There is yet another smoking ban under consideration in the tobacco state; but this time, it is state-wide. Bans of this type are always politically favorable–indeed, you rarely hear a politician, even one that opposes a ban, speaking openly against it. Well, and why would they? Public opinion polls almost always show a majority supports a ban. Newspaper articles and spots on news broadcasts follow the same model: details of the proposition, followed by interviews with public health experts decrying the negative effects of smoking, followed by interviews of citizens railing against those evil, evil smokers.
Yet something is missing here.
Where are the smokers? Even smokers are supposed to support smoking bans. Smokers are supposed to be quitting, and the token tobacco smoker interviewed for said articles and broadcasts are always in favor, saying that the ban will help them to quit smoking. However, those legions of not-in-the-process-of-quitting smokers are eerily absent from these conversations, despite the fact that these bans will affect them the most.
Back at Western Kentucky University, I was interviewed for such an article once, for the yearly debate of a campus smoking ban. A College Heights Herald reporter approached me as I sat on the steps of Cherry Hall, far away from the door, enjoying a cigarette after class. I smiled as he asked if I’d like to be interviewed for an article on a potential smoking ban. Finally! An anti-smoking-ban smoker will be represented in the media!
He asked me if I supported a ban. I said no. It wasn’t the answer he was expecting. He asked if I would quit smoking if smoking was banned on campus. I told him I wouldn’t. But I didn’t stop there. I told him that I lived on campus, didn’t have a car, and I would not walk off campus to smoke. I would smoke on campus, smoking ban or no. He didn’t know what to say. He quickly thanked me and left. I lifted my Camel number nine to my lips and chuckled to myself.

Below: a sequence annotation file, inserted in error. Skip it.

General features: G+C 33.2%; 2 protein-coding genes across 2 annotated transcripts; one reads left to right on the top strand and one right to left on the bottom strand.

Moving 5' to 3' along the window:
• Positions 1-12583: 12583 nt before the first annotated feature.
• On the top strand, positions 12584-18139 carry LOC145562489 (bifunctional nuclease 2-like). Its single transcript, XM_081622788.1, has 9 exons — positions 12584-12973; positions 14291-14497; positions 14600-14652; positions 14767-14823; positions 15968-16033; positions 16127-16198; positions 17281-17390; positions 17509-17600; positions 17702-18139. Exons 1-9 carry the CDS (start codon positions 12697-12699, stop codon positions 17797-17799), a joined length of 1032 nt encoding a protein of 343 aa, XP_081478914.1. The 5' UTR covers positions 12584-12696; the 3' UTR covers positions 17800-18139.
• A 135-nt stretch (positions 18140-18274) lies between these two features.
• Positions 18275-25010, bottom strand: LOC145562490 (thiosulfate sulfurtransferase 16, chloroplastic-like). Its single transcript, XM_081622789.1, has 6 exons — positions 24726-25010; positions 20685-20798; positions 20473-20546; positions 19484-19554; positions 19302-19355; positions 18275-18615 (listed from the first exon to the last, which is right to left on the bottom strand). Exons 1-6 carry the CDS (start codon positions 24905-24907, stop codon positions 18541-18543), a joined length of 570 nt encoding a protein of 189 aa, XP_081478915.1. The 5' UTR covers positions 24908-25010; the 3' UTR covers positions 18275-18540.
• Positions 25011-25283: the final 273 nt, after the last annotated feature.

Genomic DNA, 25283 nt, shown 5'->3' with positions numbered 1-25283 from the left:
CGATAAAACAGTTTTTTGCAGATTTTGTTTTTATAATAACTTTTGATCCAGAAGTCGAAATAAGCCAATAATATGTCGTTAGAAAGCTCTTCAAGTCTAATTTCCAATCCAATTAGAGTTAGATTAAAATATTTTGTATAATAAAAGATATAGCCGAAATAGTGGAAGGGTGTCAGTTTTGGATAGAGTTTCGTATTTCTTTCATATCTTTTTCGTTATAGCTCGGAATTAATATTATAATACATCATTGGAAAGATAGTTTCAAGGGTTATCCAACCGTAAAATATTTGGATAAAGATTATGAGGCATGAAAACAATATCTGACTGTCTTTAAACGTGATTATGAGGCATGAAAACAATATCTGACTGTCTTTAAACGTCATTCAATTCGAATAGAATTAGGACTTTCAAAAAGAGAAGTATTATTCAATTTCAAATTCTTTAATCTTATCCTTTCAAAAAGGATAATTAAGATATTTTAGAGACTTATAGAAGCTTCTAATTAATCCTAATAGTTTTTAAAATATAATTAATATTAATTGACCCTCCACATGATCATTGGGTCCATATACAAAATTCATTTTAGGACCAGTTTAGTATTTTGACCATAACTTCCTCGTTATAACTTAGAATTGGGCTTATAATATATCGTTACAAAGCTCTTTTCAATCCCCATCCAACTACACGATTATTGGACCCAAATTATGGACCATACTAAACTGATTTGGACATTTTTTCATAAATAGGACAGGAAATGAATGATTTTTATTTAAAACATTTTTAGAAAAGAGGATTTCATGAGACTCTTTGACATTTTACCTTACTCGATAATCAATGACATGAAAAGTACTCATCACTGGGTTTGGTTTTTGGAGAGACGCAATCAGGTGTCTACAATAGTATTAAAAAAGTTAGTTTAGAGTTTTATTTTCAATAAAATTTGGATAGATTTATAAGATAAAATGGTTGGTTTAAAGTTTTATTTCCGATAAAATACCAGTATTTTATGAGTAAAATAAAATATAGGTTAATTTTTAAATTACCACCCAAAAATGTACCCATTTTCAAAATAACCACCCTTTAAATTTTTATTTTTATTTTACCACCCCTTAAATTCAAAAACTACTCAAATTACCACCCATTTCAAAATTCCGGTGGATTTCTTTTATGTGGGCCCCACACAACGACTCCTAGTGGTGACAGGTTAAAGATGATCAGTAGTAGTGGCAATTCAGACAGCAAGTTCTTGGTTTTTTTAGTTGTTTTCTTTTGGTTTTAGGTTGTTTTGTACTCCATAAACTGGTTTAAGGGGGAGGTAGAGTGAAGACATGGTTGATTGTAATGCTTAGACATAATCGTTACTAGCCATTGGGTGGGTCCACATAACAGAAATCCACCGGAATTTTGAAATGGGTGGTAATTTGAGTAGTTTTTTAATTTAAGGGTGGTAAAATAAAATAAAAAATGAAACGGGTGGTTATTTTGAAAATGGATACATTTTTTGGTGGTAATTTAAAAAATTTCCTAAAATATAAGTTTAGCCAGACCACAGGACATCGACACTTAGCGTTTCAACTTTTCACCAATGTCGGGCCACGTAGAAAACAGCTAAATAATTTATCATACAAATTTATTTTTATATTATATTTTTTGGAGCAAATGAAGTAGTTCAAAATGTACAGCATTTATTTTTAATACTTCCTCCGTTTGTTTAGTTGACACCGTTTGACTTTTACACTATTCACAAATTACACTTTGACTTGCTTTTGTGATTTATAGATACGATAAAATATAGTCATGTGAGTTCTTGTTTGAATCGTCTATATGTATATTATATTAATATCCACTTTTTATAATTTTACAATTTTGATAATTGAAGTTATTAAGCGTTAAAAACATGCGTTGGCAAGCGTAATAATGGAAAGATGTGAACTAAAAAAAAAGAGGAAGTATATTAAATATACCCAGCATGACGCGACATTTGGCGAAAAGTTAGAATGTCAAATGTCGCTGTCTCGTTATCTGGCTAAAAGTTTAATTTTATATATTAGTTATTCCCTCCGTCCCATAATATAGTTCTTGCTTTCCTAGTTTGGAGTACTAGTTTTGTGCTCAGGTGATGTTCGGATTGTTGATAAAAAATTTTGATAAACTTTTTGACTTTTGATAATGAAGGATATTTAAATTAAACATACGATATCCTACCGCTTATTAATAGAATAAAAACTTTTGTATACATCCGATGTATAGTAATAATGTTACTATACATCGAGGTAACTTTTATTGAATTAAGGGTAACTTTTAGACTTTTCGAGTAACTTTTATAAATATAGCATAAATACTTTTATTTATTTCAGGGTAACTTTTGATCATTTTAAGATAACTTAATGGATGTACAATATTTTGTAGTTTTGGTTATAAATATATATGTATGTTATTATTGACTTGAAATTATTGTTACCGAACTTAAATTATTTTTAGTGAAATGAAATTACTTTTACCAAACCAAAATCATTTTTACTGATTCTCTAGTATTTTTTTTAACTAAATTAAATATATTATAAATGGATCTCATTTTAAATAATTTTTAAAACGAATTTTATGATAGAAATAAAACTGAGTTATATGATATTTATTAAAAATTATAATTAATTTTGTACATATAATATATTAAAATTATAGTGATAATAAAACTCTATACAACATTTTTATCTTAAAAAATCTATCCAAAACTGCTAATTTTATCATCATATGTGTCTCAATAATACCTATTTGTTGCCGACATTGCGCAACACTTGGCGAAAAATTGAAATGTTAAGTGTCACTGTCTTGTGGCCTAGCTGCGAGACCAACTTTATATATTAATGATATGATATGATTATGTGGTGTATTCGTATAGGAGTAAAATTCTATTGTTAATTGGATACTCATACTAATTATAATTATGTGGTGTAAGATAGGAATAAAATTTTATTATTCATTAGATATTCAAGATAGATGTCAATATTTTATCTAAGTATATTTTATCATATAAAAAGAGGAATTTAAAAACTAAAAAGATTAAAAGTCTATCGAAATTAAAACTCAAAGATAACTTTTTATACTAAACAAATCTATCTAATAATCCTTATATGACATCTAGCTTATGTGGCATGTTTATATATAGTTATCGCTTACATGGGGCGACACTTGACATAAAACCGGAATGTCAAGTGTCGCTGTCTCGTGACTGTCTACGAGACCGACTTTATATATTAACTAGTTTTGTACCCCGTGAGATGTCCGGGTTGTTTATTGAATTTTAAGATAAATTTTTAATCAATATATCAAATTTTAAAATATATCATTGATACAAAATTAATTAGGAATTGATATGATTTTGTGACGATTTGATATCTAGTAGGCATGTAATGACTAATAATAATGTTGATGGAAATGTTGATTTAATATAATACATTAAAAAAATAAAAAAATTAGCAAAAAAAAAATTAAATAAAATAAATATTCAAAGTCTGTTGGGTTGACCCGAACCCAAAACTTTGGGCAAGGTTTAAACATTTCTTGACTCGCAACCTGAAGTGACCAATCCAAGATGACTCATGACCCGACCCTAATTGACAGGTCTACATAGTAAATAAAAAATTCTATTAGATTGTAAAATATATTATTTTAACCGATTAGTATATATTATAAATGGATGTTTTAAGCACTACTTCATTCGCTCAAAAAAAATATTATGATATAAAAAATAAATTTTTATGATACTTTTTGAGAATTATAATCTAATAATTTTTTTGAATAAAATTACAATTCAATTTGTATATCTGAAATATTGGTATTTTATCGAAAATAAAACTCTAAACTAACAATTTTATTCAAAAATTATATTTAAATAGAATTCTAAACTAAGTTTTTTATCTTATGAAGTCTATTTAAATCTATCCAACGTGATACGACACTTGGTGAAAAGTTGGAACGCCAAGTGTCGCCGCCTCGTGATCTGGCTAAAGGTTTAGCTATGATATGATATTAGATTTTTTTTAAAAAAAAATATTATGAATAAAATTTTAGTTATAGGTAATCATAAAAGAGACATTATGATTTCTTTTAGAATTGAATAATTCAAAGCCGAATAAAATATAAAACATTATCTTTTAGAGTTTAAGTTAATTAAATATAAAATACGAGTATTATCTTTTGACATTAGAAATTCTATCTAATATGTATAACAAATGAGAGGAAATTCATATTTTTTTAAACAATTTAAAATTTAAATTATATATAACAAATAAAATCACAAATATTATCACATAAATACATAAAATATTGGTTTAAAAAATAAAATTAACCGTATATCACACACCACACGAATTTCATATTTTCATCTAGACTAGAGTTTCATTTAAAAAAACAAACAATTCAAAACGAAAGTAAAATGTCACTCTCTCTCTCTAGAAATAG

Three days later, I scanned my copy of the college paper for the article. My interview, not surprisingly, was nowhere to be found. My interview didn’t fit the narrative. No public discourse has room for a smoker who knows the ills of smoking, yet smokes willingly regardless. No article or broadcast has room for a smoker who dare desires to smoke in a warm bar or restaurant, rather than shivering outside in the cold. Likewise, no public opinion poll has room for smokers who refuse to be kicked to the curb.
I won’t blow smoke in your face, but I won’t freeze for you, either.